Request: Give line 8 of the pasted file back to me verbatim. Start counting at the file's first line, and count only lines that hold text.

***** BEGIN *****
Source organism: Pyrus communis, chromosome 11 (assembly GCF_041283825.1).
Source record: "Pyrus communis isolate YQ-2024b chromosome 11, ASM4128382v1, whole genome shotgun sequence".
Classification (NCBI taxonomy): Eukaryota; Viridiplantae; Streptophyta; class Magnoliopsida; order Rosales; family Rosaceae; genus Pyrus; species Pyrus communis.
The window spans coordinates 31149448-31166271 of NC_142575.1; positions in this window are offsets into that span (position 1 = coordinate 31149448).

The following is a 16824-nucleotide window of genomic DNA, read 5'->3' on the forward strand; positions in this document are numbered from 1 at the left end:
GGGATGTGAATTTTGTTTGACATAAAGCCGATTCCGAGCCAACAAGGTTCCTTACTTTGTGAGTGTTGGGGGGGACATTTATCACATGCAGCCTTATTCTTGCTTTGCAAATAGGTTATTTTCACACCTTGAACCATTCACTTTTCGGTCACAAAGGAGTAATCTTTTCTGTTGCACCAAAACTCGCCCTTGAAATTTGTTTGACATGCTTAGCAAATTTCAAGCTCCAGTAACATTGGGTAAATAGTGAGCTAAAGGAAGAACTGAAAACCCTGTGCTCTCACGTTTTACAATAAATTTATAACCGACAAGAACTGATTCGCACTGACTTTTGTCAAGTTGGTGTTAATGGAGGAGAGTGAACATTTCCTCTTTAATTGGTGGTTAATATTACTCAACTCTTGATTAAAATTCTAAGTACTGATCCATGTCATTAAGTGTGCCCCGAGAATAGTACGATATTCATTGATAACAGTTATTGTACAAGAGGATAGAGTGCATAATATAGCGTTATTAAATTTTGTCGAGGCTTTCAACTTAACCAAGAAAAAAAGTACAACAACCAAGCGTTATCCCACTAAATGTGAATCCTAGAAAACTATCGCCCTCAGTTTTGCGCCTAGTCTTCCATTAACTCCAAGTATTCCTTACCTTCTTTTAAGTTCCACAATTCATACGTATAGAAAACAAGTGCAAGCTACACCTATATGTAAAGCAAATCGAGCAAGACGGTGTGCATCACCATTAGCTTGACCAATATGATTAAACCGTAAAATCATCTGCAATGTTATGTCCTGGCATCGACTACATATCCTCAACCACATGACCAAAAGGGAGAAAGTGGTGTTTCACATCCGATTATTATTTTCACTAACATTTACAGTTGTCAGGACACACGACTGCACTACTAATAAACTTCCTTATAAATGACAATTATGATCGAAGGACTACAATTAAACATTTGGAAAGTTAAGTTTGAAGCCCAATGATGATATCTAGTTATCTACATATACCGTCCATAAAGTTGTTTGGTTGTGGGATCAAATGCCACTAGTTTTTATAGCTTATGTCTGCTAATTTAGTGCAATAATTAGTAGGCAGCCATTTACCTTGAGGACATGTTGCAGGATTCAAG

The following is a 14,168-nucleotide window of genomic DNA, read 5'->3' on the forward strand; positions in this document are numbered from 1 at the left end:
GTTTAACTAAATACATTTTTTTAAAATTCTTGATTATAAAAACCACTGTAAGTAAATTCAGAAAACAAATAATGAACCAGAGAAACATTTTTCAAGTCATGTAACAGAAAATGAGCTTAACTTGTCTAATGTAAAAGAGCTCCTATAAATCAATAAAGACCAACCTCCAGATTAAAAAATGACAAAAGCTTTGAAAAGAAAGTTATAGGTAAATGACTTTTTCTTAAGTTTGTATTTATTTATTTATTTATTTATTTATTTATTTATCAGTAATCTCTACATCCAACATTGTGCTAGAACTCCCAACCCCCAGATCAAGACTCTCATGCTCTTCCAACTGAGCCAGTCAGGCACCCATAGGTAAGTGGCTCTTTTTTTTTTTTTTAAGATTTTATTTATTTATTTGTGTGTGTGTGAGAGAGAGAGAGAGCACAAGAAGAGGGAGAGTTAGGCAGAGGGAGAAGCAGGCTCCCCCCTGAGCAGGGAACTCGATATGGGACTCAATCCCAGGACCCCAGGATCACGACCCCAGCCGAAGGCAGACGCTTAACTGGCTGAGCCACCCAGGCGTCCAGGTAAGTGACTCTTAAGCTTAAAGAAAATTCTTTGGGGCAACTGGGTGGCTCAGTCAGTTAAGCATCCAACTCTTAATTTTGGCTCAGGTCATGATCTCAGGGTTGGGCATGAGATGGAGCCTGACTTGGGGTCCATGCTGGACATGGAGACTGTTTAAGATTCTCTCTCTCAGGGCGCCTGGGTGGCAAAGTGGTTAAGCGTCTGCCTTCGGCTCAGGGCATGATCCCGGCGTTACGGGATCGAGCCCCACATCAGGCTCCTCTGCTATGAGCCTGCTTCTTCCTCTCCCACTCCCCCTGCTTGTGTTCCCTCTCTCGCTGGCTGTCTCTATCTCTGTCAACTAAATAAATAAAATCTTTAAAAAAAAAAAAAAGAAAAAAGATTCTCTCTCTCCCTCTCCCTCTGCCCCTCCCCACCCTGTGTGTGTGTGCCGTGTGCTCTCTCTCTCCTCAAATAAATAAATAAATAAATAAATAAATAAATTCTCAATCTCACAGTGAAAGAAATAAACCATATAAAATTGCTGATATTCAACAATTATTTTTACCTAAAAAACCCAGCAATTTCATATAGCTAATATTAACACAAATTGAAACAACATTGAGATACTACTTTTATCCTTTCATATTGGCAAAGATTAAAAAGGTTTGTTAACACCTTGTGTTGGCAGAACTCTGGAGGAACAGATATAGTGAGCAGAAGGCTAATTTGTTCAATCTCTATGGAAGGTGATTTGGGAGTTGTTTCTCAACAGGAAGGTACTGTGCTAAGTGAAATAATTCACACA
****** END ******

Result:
GTTTAACTAAATACATTTTTTTAAAATTCTTGATTATAAAAACCACTGTAAGTAAATTCAGAAAACAAATAATGAACCAGAGAAACATTTTTCAAGTCATGTAACAGAAAATGAGCTTAACTTGTCTAATGTAAAAGAGCTCCTATAAATCAATAAAGACCAACCTCCAGATTAAAAAATGACAAAAGCTTTGAAAAGAAAGTTATAGGTAAATGACTTTTTCTTAAGTTTGTATTTATTTATTTATTTATTTATTTATTTATTTATCAGTAATCTCTACATCCAACATTGTGCTAGAACTCCCAACCCCCAGATCAAGACTCTCATGCTCTTCCAACTGAGCCAGTCAGGCACCCATAGGTAAGTGGCTCTTTTTTTTTTTTTTAAGATTTTATTTATTTATTTGTGTGTGTGTGAGAGAGAGAGAGAGCACAAGAAGAGGGAGAGTTAGGCAGAGGGAGAAGCAGGCTCCCCCCTGAGCAGGGAACTCGATATGGGACTCAATCCCAGGACCCCAGGATCACGACCCCAGCCGAAGGCAGACGCTTAACTGGCTGAGCCACCCAGGCGTCCAGGTAAGTGACTCTTAAGCTTAAAGAAAATTCTTTGGGGCAACTGGGTGGCTCAGTCAGTTAAGCATCCAACTCTTAATTTTGGCTCAGGTCATGATCTCAGGGTTGGGCATGAGATGGAGCCTGACTTGGGGTCCATGCTGGACATGGAGACTGTTTAAGATTCTCTCTCTCAGGGCGCCTGGGTGGCAAAGTGGTTAAGCGTCTGCCTTCGGCTCAGGGCATGATCCCGGCGTTACGGGATCGAGCCCCACATCAGGCTCCTCTGCTATGAGCCTGCTTCTTCCTCTCCCACTCCCCCTGCTTGTGTTCCCTCTCTCGCTGGCTGTCTCTATCTCTGTCAACTAAATAAATAAAATCTTTAAAAAAAAAAAAAAGAAAAAAGATTCTCTCTCTCCCTCTCCCTCTGCCCCTCCCCACCCTGTGTGTGTGTGCCGTGTGCTCTCTCTCTCCTCAAATAAATAAATAAATAAATAAATAAATAAATTCTCAATCTCACAGTGAAAGAAATAAACCATATAAAATTGCTGATATTCAACAATTATTTTTACCTAAAAAACCCAGCAATTTCATATAGCTAATATTAACACAAATTGAAACAACATTGAGATACTACTTTTATCCTTTCATATTGGCAAAGATTAAAAAGGTTTGTTAACACCTTGTGTTGGCAGAACTCTGGAGGAACAGATATAGTGAGCAGAAGGCTAATTTGTTCAATCTCTATGGAAGGTGATTTGGGAGTTGTTTCTCAACAGGAAGGTACTGTGCTAAGTGAAATAATTCACACA